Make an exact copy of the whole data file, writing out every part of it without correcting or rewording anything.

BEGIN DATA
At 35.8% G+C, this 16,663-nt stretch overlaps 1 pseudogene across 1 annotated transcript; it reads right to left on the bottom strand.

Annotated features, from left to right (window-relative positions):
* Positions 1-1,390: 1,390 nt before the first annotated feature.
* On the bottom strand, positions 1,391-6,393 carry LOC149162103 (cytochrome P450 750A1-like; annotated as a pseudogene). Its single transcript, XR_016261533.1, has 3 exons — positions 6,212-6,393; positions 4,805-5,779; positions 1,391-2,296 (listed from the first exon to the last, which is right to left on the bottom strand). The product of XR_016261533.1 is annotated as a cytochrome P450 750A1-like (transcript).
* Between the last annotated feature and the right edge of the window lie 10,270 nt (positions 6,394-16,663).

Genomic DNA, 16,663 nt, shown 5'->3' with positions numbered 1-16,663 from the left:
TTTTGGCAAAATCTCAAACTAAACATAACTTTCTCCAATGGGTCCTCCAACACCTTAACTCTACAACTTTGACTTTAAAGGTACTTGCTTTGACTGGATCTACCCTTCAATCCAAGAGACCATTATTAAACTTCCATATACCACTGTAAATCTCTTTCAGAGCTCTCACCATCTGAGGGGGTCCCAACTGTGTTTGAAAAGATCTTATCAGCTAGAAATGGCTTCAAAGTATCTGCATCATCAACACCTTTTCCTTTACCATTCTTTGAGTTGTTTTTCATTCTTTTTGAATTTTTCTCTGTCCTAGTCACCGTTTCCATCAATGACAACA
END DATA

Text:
At 35.8% G+C, this 16,663-nt stretch overlaps 1 pseudogene across 1 annotated transcript; it reads right to left on the bottom strand.

Annotated features, from left to right (window-relative positions):
* Positions 1-1,390: 1,390 nt before the first annotated feature.
* On the bottom strand, positions 1,391-6,393 carry LOC149162103 (cytochrome P450 750A1-like; annotated as a pseudogene). Its single transcript, XR_016261533.1, has 3 exons — positions 6,212-6,393; positions 4,805-5,779; positions 1,391-2,296 (listed from the first exon to the last, which is right to left on the bottom strand). The product of XR_016261533.1 is annotated as a cytochrome P450 750A1-like (transcript).
* Between the last annotated feature and the right edge of the window lie 10,270 nt (positions 6,394-16,663).

Genomic DNA, 16,663 nt, shown 5'->3' with positions numbered 1-16,663 from the left:
TTTTGGCAAAATCTCAAACTAAACATAACTTTCTCCAATGGGTCCTCCAACACCTTAACTCTACAACTTTGACTTTAAAGGTACTTGCTTTGACTGGATCTACCCTTCAATCCAAGAGACCATTATTAAACTTCCATATACCACTGTAAATCTCTTTCAGAGCTCTCACCATCTGAGGGGGTCCCAACTGTGTTTGAAAAGATCTTATCAGCTAGAAATGGCTTCAAAGTATCTGCATCATCAACACCTTTTCCTTTACCATTCTTTGAGTTGTTTTTCATTCTTTTTGAATTTTTCTCTGTCCTAGTCACCGTTTCCATCAATGACAACA